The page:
The Analysis of Covariance and Alternatives: Statistical Methods for Experiments, QuasiExperiments, and SingleCase Studies, 2nd EditionISBN: 9780471748960
688 pages
November 2011

The Second Edition of Analysis of Covariance and Alternatives sheds new light on its topic, offering indepth discussions of underlying assumptions, comprehensive interpretations of results, and comparisons of distinct approaches. The book has been extensively revised and updated to feature an indepth review of prerequisites and the latest developments in the field.
The author begins with a discussion of essential topics relating to experimental design and analysis, including analysis of variance, multiple regression, effect size measures and newly developed methods of communicating statistical results. Subsequent chapters feature newly added methods for the analysis of experiments with ordered treatments, including two parametric and nonparametric monotone analyses as well as approaches based on the robust general linear model and reversed ordinal logistic regression. Four groundbreaking chapters on singlecase designs introduce powerful new analyses for simple and complex singlecase experiments. This Second Edition also features coverage of advanced methods including:
 Simple and multiple analysis of covariance using both the Fisher approach and the general linear model approach
 Methods to manage assumption departures, including heterogeneous slopes, nonlinear functions, dichotomous dependent variables, and covariates affected by treatments
 Power analysis and the application of covariance analysis to randomizedblock designs, twofactor designs, pre and posttest designs, and multiple dependent variable designs
 Measurement error correction and propensity score methods developed for quasiexperiments, observational studies, and uncontrolled clinical trials
Thoroughly updated to reflect the growing nature of the field, Analysis of Covariance and Alternatives is a suitable book for behavioral and medical scineces courses on design of experiments and regression and the upperundergraduate and graduate levels. It also serves as an authoritative reference work for researchers and academics in the fields of medicine, clinical trials, epidemiology, public health, sociology, and engineering.
PART I BASIC EXPERIMENTAL DESIGN AND ANALYSIS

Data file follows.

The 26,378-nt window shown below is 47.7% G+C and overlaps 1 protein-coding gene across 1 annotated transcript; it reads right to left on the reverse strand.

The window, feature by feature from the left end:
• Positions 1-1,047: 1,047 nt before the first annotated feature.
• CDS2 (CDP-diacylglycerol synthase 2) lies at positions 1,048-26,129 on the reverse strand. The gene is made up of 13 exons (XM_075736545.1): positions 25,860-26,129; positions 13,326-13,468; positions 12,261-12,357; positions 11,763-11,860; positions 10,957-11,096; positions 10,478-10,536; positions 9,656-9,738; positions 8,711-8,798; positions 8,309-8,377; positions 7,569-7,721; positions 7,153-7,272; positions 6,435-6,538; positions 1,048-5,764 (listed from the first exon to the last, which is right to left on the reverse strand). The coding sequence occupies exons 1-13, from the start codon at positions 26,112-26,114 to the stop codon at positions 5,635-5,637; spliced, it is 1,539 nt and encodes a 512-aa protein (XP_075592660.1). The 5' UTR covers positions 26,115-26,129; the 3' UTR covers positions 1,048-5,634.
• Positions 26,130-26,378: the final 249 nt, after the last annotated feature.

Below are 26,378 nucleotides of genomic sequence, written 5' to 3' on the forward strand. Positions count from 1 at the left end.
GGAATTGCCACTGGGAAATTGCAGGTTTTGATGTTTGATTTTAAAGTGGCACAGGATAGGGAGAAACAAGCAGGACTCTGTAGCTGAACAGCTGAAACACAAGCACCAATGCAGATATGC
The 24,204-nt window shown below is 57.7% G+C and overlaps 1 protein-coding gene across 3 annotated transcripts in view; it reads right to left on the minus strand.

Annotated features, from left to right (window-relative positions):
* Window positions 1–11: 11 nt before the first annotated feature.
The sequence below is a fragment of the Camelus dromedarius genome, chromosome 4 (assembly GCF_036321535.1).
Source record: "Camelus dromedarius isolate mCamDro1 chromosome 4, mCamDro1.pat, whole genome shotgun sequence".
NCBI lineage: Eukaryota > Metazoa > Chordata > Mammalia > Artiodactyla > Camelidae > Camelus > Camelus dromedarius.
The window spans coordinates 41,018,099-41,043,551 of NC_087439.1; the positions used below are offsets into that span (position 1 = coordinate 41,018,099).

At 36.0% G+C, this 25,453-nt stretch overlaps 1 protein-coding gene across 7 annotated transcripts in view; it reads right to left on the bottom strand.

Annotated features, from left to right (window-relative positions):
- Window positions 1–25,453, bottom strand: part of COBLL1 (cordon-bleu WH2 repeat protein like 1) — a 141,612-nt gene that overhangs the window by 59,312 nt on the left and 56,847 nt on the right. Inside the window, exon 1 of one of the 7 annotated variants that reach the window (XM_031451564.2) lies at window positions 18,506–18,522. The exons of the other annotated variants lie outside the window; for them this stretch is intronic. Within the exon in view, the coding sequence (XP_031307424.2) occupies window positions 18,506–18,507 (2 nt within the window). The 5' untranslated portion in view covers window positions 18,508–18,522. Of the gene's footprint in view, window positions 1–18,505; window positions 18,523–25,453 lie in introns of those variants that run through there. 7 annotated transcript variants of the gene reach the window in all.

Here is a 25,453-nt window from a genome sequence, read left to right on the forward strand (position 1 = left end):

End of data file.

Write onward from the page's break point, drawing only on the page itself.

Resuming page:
1 Review of Basic Statistical Methods 3
1.1 Introduction, 3
1.2 Elementary Statistical Inference, 4
1.3 Elementary Statistical Decision Theory, 7
1.4 Effect Size, 10
1.5 Measures of Association, 14
1.6 A Practical Alternative to Effect Sizes and Measures of Association That Is Relevant to the Individual: p(YTx > YControl), 17
1.7 Generalization of Results, 19
1.8 Control of Nuisance Variation, 20
1.9 Software, 22
1.10 Summary, 24
2 Review of Simple Correlated Samples Designs and Associated Analyses 25
2.1 Introduction, 25
2.2 TwoLevel Correlated Samples Designs, 25
2.3 Software, 32
2.4 Summary, 32
3 ANOVA Basics for OneFactor Randomized Group, Randomized Block, and Repeated Measurement Designs 35
3.1 Introduction, 35
3.2 OneFactor Randomized Group Design and Analysis, 35
3.3 OneFactor Randomized Block Design and Analysis, 51
3.4 OneFactor Repeated Measurement Design and Analysis, 56
3.5 Summary, 60
PART II ESSENTIALS OF REGRESSION ANALYSIS
4 Simple Linear Regression 63
4.1 Introduction, 63
4.2 Comparison of Simple Regression and ANOVA, 63
4.3 Regression Estimation, Inference, and Interpretation, 68
4.4 Diagnostic Methods: Is the Model Apt?, 80
4.5 Summary, 82
5 Essentials of Multiple Linear Regression 85
5.1 Introduction, 85
5.2 Multiple Regression: TwoPredictor Case, 86
5.3 General Multiple Linear Regression: m Predictors, 105
5.4 Alternatives to OLS Regression, 115
5.5 Summary, 119
PART III ESSENTIALS OF SIMPLE AND MULTIPLE ANCOVA
6 OneFactor Analysis of Covariance 123
6.1 Introduction, 123
6.2 Analysis of Covariance Model, 127
6.3 Computation and Rationale, 128
6.4 Adjusted Means, 133
6.5 ANCOVA Example 1: Training Effects, 140
6.6 Testing Homogeneity of Regression Slopes, 144
6.7 ANCOVA Example 2: Sexual Activity Reduces Lifespan, 148
6.8 Software, 150
6.9 Summary, 157
7 Analysis of Covariance Through Linear Regression 159
7.1 Introduction, 159
7.2 Simple Analysis of Variance Through Linear Regression, 159
7.3 Analysis of Covariance Through Linear Regression, 172
7.4 Computation of Adjusted Means, 177
7.5 Similarity of ANCOVA to Part and Partial Correlation Methods, 177
7.6 Homogeneity of Regression Test Through General Linear Regression, 178
7.7 Summary, 179
8 Assumptions and Design Considerations 181
8.1 Introduction, 181
8.2 Statistical Assumptions, 182
8.3 Design and Data Issues Related to the Interpretation of ANCOVA, 200
8.4 Summary, 213
9 Multiple Comparison Tests and Confidence Intervals 215
9.1 Introduction, 215
9.2 Overview of Four Multiple Comparison Procedures, 215
9.3 Tests on All Pairwise Comparisons: Fisher–Hayter, 216
9.4 All Pairwise Simultaneous Confidence Intervals and Tests: Tukey–Kramer, 219
9.5 Planned Pairwise and Complex Comparisons: Bonferroni, 222
9.6 Any or All Comparisons: Scheff´e, 225
9.7 Ignore Multiple Comparison Procedures?, 227
9.8 Summary, 228
10 Multiple Covariance Analysis 229
10.1 Introduction, 229
10.2 Multiple ANCOVA Through Multiple Regression, 232
10.3 Testing Homogeneity of Regression Planes, 234
10.4 Computation of Adjusted Means, 236
10.5 Multiple Comparison Procedures for Multiple ANCOVA, 237
10.6 Software: Multiple ANCOVA and Associated Tukey–Kramer Multiple Comparison Tests Using Minitab, 243
10.7 Summary, 246
PART IV ALTERNATIVES FOR ASSUMPTION DEPARTURES
11 Johnson–Neyman and PickedPoints Solutions for Heterogeneous Regression 249
11.1 Introduction, 249
11.2 J–N and PPA Methods for Two Groups, One Covariate, 251
11.3 A Common Method That Should Be Avoided, 269
11.4 Assumptions, 270
11.5 Two Groups, Multiple Covariates, 272
11.6 Multiple Groups, One Covariate, 277
11.7 Any Number of Groups, Any Number of Covariates, 278
11.8 TwoFactor Designs, 278
11.9 Interpretation Problems, 279
11.10 Multiple Dependent Variables, 281
11.11 Nonlinear JohnsonNeyman Analysis, 282
11.12 Correlated Samples, 282
11.13 Robust Methods, 282